Public Hearing on PED Overlay Amendments Set for Monday Night

Charlotte planners have unveiled a new series of proposed amendments to the Pedestrian Overlay District (PED) along portions of Morehead St. and East Boulevard in Dilworth. The new proposal takes into account objections raised by REBIC regarding building length and design, while also clarifying that there is no maximum residential density in any of the PED Overlays citywide.

The City will hold a Public Hearing on the proposed changes

Monday, May 19th at 6:00 pmCouncil Chambers, Charlotte-Mecklenburg Government Center,600 East 4th Street, Charlotte

In summary, the new proposed PED amendments are as follows:

    In the Midtown/Morehead/Cherry and East Blvd PEDs only, façade variations would be required on all buildings exceeding 250′ in length (up from 200′),  to break up the appearance of long, monotonous building walls. This can be accomplished in one of three ways:Façade Modulation of 5 SF per linear foot of a building’s street frontage. Each modulation shall have a minimum depth of 10′ from the front building line and a minimum width of 10′, and be open to the sky. The required modulations may be distributed along the building length in multiple locations, but shall occur at intervals no greater than 200′ in length.Building Mass Separation that creates the appearance of multiple buildings. Shall be provided at a depth of at least 25′ from the front building line and a width of at least 25′. open to the sky, for at least every 200′ of a building’s street frontage.Architectural Variation approved by the Planning Director or designee, incorporating a variety of design elements intended to reduce the apparent length of a building. These can include varied roof pitches, building heights, architectural styles, window arrangements and sizes, building materials or offset wall planes.In the Midtown/Morehead/Cherry and East Blvd PEDs only, the multifamily parking ratio would increase from 1.0 parking places per unit to 1.25 per unit.There will be no maximum residential density in any of the PED Districts.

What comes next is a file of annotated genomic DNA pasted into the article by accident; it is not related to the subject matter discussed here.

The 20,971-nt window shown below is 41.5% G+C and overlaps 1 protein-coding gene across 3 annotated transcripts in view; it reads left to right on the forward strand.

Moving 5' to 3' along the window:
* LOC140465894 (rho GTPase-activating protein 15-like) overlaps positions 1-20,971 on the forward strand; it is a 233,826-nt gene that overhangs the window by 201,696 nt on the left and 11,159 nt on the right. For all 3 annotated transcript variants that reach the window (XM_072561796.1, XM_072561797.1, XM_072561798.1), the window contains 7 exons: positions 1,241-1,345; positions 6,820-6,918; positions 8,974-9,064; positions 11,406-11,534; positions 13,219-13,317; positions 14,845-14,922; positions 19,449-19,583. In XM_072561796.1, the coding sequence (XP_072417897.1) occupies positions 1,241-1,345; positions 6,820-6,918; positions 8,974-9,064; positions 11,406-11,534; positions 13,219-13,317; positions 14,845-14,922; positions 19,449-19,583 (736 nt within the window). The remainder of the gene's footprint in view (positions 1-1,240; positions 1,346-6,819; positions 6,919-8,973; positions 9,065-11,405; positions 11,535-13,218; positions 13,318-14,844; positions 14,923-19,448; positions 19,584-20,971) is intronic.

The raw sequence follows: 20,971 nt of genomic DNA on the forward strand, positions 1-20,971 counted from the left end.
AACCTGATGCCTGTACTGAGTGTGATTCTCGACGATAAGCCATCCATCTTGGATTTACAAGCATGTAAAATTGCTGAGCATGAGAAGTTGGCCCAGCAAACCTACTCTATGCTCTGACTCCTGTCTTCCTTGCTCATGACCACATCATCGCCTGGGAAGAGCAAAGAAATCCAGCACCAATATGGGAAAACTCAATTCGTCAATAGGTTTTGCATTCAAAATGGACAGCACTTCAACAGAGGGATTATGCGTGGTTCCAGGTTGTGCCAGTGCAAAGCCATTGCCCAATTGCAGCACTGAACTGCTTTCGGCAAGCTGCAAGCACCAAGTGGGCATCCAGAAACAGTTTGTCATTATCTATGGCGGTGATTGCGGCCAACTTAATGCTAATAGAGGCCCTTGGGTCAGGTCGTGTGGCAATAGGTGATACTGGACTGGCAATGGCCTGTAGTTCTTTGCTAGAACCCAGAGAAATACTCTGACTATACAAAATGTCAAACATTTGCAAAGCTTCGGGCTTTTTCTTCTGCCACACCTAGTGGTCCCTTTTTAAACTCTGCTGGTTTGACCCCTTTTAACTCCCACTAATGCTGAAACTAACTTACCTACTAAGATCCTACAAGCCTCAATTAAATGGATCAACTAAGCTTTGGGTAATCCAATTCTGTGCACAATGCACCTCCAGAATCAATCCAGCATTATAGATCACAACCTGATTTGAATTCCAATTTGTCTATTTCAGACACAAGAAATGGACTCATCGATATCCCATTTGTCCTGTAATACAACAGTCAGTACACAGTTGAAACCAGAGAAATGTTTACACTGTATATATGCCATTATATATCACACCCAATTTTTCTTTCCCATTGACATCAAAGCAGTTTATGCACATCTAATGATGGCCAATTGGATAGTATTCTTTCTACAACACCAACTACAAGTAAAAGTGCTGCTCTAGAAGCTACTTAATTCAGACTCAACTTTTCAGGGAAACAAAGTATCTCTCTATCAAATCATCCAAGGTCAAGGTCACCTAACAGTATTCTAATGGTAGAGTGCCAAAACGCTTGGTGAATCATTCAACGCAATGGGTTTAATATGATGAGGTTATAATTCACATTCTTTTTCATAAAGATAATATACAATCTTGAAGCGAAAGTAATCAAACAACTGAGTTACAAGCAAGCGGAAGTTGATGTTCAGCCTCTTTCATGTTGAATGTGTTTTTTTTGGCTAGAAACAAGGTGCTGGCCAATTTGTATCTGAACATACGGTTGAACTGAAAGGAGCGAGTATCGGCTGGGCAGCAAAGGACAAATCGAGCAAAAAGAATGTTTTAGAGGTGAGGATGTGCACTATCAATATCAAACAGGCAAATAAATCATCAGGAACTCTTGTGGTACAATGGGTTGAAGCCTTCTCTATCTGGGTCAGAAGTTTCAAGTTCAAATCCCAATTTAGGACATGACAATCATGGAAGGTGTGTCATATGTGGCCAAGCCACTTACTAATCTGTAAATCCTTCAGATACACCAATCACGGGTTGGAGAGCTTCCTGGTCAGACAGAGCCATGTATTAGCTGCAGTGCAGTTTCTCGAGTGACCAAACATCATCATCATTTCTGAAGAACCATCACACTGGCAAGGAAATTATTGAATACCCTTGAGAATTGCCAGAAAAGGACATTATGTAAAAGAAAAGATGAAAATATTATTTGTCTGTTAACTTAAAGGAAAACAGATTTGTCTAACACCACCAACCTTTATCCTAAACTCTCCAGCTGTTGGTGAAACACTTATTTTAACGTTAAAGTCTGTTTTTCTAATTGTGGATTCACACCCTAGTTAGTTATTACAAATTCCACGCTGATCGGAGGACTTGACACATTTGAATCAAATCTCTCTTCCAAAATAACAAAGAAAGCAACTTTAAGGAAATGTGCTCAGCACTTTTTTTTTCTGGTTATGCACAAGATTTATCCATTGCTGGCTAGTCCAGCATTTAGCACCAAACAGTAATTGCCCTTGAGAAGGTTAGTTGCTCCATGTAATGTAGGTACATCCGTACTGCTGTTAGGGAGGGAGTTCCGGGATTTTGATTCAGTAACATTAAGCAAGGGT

To download a slide presentation with examples of how the requirements can be met, click HERE.

The PED was first approved in 1999 and has been utilized in numerous areas of the City to promote walkable, mixed-use development. In exchange for its higher-density by-right zoning, developers are required to meet enhanced building design standards and construct a pedestrian-friendly streetscape. It was adopted along Morehead Street and in the Midtown area in early 2013 as part of the Midtown/Morehead/Cherry Area Plan.

REBIC has reviewed the amendments and considers them to be an acceptable compromise that the industry can support. We remain concerned, however, about the potential for future changes to the PED, which would jeopardize the assurances property owners need about the security of their zoning rights.

A vote by Council City on the PED amendments is tentatively set for June.

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